“So when they came to deport Maria, they didn’t just deport Maria from Houston. They deported your friend Maria. That hurts, because you really enjoyed having coffee and empanadas with her. You think, ‘What can I do to get her back?’
That mobilizes you, because it’s coming from someplace real. It’s not superficial; it’s not some savior complex where you are coming to save someone on a white horse. It hurts to lose a friend. It hurts to see her children left behind and her family destroyed.”
"My mother said yes because she did not want my sister to be hurt. Otherwise she would not have agreed to the marriage. When my mother told me there was [to be a marriage] ceremony, I was so shocked. I thought it was too early for me, I wanted to do my studies. My mother told me I had to marry for my sister’s sake."
Tragically, Just Neighbors, our JFON site in Northern Virginia, has seen several marriages like Anna's, in which a family of U.S. citizens returns to its home country to arrange a marriage for a physically or mentally disabled son.
Anna and her parents were kept in ignorance of the groom’s condition. His parents forced Anna’s mother to consent to the marriage by threatening to harm Anna’s sister. As is the case in similar forced marriage situations, Anna was brought to the United States and kept in isolation in her in-laws' home.
Anna stayed with her profoundly disturbed husband for eight years, leaving the house only to work and giving her wages to her father-in-law.
Like the other wives Just Neighbors has helped, Anna left her marital home. Thanks to the hard work of Anna's excellent legal team, Anna was able to secure her green card. Recently, after years of effort, she became a U.S. citizen.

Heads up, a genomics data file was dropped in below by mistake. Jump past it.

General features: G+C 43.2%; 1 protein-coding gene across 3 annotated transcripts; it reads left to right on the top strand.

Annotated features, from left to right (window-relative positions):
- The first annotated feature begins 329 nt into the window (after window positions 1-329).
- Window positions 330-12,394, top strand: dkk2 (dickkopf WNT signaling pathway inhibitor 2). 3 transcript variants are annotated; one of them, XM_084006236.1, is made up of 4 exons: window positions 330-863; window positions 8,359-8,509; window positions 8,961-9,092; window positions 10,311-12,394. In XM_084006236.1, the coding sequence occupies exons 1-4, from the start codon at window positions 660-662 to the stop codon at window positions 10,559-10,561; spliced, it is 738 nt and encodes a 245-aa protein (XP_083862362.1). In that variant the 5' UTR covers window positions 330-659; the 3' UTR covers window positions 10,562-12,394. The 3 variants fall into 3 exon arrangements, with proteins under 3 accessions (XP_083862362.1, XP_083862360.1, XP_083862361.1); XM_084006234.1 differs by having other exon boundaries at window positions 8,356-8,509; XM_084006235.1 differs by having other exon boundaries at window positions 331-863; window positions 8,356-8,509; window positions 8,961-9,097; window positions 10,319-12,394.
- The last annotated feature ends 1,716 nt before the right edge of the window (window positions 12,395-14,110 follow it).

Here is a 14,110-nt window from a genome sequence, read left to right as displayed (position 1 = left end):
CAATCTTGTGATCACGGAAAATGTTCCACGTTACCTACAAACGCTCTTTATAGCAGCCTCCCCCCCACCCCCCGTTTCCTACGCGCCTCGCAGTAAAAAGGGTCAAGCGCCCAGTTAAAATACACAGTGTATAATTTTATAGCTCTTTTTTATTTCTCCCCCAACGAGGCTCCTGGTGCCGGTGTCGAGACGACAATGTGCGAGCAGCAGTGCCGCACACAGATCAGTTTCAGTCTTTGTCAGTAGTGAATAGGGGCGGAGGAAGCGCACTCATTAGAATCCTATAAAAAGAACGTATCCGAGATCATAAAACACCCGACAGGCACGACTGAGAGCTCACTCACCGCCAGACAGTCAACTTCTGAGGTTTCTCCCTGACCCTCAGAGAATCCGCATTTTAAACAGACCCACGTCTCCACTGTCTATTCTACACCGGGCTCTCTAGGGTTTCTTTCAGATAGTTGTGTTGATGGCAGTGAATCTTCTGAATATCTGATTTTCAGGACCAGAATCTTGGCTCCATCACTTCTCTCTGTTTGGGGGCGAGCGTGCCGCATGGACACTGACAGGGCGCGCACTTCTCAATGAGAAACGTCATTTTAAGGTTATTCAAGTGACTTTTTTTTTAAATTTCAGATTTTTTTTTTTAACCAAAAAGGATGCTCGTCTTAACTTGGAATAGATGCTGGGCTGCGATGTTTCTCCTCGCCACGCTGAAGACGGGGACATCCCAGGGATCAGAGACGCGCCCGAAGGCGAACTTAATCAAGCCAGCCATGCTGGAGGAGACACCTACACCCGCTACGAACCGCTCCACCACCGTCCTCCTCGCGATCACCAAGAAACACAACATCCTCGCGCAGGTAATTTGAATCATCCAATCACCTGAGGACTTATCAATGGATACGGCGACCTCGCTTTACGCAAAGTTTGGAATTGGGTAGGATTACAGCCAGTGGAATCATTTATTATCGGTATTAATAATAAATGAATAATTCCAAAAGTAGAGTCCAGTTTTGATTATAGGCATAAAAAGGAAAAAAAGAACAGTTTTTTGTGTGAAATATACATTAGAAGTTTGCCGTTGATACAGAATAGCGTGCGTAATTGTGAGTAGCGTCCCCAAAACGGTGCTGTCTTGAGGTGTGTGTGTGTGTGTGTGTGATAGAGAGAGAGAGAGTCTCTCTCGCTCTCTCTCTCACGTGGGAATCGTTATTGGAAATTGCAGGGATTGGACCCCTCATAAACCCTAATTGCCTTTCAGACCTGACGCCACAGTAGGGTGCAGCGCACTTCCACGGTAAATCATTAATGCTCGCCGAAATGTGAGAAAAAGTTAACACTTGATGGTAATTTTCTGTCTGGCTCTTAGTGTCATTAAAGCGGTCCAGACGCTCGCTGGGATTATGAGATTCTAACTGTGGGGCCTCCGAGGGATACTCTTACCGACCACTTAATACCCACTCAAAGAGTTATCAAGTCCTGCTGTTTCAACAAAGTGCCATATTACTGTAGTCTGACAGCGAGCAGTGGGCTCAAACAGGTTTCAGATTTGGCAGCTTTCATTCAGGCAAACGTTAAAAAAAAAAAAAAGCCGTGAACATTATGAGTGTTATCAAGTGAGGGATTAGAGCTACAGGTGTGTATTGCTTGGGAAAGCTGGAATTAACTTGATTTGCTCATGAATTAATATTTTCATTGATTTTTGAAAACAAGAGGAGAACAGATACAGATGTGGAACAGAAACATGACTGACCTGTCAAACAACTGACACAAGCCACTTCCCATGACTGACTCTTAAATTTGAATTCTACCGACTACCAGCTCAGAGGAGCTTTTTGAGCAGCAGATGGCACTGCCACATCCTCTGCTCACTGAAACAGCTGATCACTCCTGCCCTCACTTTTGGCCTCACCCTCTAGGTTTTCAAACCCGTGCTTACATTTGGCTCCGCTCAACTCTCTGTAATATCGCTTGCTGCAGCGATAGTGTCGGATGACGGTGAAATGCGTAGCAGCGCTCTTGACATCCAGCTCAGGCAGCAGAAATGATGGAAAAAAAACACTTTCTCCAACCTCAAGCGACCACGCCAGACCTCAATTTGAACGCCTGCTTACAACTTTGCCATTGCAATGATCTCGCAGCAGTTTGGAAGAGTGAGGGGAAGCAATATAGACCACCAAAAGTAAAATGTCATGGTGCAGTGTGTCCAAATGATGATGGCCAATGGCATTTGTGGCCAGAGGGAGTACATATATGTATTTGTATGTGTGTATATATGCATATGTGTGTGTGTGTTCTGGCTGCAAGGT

"There are no words," Anna said, describing her gratitude. "All of you are going to go to heaven when you die."
"Well, thank you," responded her attorney, smiling, "But I hope it's not any time soon!"
At the Naturalization Ceremony
When Anna—from the story above— took the oath of citzenship, Genesis Lazo of Just Neighbors was with her.She had a few thoughts about the experience to share with us:
"Attending a naturalization ceremony is such a privilege. It is both a leap for joy and a sigh of relief all at once. I can remember studying with my dad for his citizenship test and the joy that it brought my family when the process was over and he could finally become an American citizen.
Due to my personal relationship with the citizenship process, I felt really happy to be able to attend Anna’s ceremony and support her on behalf of Just Neighbors.
The calling of the countries from which the new citizens came from was awesome to see. The 101 people naturalizing came from South Korea, Egypt, Germany, and Sierra Leone to name a few. The calling of countries seemed symbolic of how pride in one’s country of birth shall not be lost by becoming an American...
Overall, it was a lovely experience and I am so happy for Anna and her family!"